Thousands of patients have had to move doctors in the last year due to the widespread closure of GP practices in England, shocking new statistics reveal.
Some 202 practices were closed or merged with another surgery in England during the 12 months until June.
Just eight new practices opened over the same period, even as the number of people registered with a GP increased by 760,000.
The data, released by NHS Digital, does not differentiate between practices that have merged and those that have shut.
However with hundreds of GPs leaving the NHS or retiring each year, many are likely to have closed.
Each of the country’s 7,400 GP surgeries has an average of 8,000 patients, meaning that if only half of the 202 practices closed, 800,000 people will have lost their surgery during the last year.
Doctors are warning that general practice services are at breaking point and that GPs are shutting their doors and leaving the profession because of the stress.
Doctors in Unite chair, Dr David Wrigley, said, “The fact is that general practice in the UK is not an attractive proposition for doctors anymore. The workload is unsustainable, there is rising patient demand, resources have been cut to the bone and there are chronic staff shortages.
“The government will never be able to recruit and retain enough doctors unless it addresses these issues. Only then will the NHS keep more of its hardworking GPs who are having to give up their careers due to crushing workloads and inadequate resources.”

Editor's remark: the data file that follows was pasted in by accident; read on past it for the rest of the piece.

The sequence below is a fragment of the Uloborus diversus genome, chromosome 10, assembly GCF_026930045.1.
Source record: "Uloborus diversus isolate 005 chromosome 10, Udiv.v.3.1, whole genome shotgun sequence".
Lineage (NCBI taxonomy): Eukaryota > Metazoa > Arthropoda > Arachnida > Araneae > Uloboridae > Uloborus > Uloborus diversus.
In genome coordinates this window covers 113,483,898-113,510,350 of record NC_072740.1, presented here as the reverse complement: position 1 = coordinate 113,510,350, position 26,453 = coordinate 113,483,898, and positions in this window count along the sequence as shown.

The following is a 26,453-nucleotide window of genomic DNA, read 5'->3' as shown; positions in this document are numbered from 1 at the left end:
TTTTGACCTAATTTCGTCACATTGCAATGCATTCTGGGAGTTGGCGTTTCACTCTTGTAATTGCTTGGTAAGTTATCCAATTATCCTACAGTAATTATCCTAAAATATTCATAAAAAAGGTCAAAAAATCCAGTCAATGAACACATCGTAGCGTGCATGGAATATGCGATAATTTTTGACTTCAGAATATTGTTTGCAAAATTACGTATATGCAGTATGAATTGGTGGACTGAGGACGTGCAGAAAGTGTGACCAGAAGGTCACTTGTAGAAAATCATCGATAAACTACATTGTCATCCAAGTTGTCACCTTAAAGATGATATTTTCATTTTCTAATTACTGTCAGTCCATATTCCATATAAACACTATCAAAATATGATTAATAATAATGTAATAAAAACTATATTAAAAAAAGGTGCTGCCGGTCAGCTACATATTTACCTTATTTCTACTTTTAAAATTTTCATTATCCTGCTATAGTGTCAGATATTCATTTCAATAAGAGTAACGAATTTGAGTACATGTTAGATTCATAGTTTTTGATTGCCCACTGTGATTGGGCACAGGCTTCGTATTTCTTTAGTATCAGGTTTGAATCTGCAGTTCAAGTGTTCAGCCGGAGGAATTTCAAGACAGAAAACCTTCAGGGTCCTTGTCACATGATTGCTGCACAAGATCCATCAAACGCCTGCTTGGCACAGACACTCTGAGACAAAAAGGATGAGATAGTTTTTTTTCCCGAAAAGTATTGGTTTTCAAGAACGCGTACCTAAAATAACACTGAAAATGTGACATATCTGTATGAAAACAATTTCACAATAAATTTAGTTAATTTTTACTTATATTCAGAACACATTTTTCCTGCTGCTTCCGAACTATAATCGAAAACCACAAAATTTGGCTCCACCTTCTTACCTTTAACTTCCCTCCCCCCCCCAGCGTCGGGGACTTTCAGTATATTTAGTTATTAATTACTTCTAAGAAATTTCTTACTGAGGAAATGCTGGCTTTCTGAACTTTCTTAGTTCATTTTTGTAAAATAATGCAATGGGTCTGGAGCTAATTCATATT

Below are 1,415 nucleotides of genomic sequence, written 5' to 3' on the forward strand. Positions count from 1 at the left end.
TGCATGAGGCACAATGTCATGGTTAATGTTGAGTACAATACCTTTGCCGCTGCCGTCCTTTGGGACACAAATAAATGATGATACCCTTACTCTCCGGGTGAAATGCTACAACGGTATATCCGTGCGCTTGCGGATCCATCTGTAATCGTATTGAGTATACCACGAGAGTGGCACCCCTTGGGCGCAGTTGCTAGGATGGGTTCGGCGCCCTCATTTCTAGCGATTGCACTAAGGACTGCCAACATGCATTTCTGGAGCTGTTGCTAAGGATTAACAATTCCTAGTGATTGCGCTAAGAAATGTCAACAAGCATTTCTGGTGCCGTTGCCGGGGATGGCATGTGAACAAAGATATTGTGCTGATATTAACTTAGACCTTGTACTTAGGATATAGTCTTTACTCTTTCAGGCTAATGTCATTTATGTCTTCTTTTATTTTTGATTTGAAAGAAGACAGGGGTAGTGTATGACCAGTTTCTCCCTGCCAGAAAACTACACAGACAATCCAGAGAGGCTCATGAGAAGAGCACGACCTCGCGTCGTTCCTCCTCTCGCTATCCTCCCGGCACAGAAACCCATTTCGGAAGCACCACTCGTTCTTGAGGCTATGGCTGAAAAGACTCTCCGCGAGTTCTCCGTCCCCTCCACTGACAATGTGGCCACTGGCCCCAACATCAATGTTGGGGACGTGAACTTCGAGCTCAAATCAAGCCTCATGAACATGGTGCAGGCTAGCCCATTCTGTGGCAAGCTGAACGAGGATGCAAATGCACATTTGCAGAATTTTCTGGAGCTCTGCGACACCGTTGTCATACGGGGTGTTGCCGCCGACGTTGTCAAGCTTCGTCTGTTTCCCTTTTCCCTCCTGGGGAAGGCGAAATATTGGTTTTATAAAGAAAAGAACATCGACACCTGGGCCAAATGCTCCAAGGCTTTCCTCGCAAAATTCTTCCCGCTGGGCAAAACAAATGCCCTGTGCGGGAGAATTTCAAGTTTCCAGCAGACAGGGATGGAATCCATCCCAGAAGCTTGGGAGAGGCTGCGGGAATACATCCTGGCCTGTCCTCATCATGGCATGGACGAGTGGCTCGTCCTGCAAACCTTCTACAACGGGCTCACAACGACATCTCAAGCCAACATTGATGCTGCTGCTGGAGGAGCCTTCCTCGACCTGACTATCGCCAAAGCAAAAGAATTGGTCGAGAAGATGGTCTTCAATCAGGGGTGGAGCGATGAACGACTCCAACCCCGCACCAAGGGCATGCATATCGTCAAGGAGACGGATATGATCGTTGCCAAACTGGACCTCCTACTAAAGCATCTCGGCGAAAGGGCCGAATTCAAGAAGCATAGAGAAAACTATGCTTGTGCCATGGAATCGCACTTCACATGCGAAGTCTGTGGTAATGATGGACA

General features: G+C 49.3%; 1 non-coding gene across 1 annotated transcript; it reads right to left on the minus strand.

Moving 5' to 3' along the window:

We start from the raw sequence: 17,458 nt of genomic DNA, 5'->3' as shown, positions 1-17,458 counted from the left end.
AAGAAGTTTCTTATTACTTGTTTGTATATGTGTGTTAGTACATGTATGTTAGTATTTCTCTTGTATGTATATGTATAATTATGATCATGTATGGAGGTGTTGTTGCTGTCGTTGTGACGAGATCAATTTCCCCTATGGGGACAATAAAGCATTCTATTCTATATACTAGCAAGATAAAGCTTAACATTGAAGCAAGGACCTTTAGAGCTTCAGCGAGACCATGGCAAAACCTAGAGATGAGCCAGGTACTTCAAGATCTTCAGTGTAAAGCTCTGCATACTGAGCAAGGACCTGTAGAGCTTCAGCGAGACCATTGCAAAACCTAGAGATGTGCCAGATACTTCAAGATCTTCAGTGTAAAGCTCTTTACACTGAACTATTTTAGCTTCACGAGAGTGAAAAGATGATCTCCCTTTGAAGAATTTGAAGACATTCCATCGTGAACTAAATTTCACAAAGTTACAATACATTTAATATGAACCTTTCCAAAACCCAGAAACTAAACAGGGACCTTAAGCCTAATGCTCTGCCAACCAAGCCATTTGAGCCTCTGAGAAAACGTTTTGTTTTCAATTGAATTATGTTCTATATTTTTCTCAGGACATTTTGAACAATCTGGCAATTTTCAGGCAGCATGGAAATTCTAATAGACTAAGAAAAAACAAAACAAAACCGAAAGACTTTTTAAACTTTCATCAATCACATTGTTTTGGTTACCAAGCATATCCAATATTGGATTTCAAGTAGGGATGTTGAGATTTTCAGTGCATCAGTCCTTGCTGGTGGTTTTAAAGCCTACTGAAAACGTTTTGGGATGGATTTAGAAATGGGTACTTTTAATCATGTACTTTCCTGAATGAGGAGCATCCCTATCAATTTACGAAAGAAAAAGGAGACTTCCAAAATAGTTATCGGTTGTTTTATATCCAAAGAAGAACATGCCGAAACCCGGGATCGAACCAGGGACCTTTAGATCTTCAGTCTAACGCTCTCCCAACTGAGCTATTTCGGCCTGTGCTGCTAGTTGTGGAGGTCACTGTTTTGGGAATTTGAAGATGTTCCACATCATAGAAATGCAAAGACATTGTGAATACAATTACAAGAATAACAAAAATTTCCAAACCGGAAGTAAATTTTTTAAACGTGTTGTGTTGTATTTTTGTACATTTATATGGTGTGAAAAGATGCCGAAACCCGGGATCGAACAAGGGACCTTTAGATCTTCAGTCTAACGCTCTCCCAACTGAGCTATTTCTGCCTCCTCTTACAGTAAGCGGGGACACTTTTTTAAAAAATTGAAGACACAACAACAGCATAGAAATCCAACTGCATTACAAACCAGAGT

In an attempt to solve the GP crisis the NHS is launching a global recruitment drive for 2,000 more doctors from the EU and countries such as Australia and New Zealand, it was announced this week.
The Tories have promised to recruit 5,000 more GPs by 2020, however it is predicted that they will fail to deliver.
“The NHS couldn’t function without the valuable contribution of overseas staff and that includes the many overseas GPs who have served communities across the country for decades,” said Dr Wrigley.
“This announcement, however, is simply an admission that the government cannot meet its target of recruiting an extra 5,000 GPs without desperately scrambling to bring in doctors from abroad.
“The government is going to have to reconsider its stance it if wants its short term solution of hiring more doctors from the EU to work. At present there is too much uncertainty about the rights and freedoms of EU citizens in Britain post-Brexit – something government must end as soon as possible,” commented Wrigley.
Attracting nurses from the continent to work in the NHS has also been affected by the Brexit vote, as well as Theresa May’s use of EU citizens as bargaining chips in the run up to the negotiations.
The number of nurses from the EU registering to work in the UK has slumped by 96 per cent since the Brexit referendum last June.
Figures from the Nursing and Midwifery Council released after a Freedom of Information request, show that just 46 EU nurses applied to work in the UK in April.
In July 2016, one month after the referendum, 1,304 EU nurses applied to work in Britain, falling to 344 two months later.
Unite national officer for health Sarah Carpenter said nursing across the UK faced ‘a perfect storm of negative factors’ that threatened the future of the professions.
“The fact that in England there is an estimated shortage of 30,000 nurses is not helped by years of harsh pay restraint in the public sector and the ending of nursing bursaries (in August),” Carpenter said.
“We want people to join the nursing profession, but that is not going to happen in the numbers required, unless the government takes constructive steps to stop taking our dedicated and hardworking nurses for granted.
She added, “For starters, the government needs to scrap its plan to end nursing bursaries and replace them with ruinous student loans. It also needs to make a commitment to generously increase NHS pay and funding for 2018/2019.”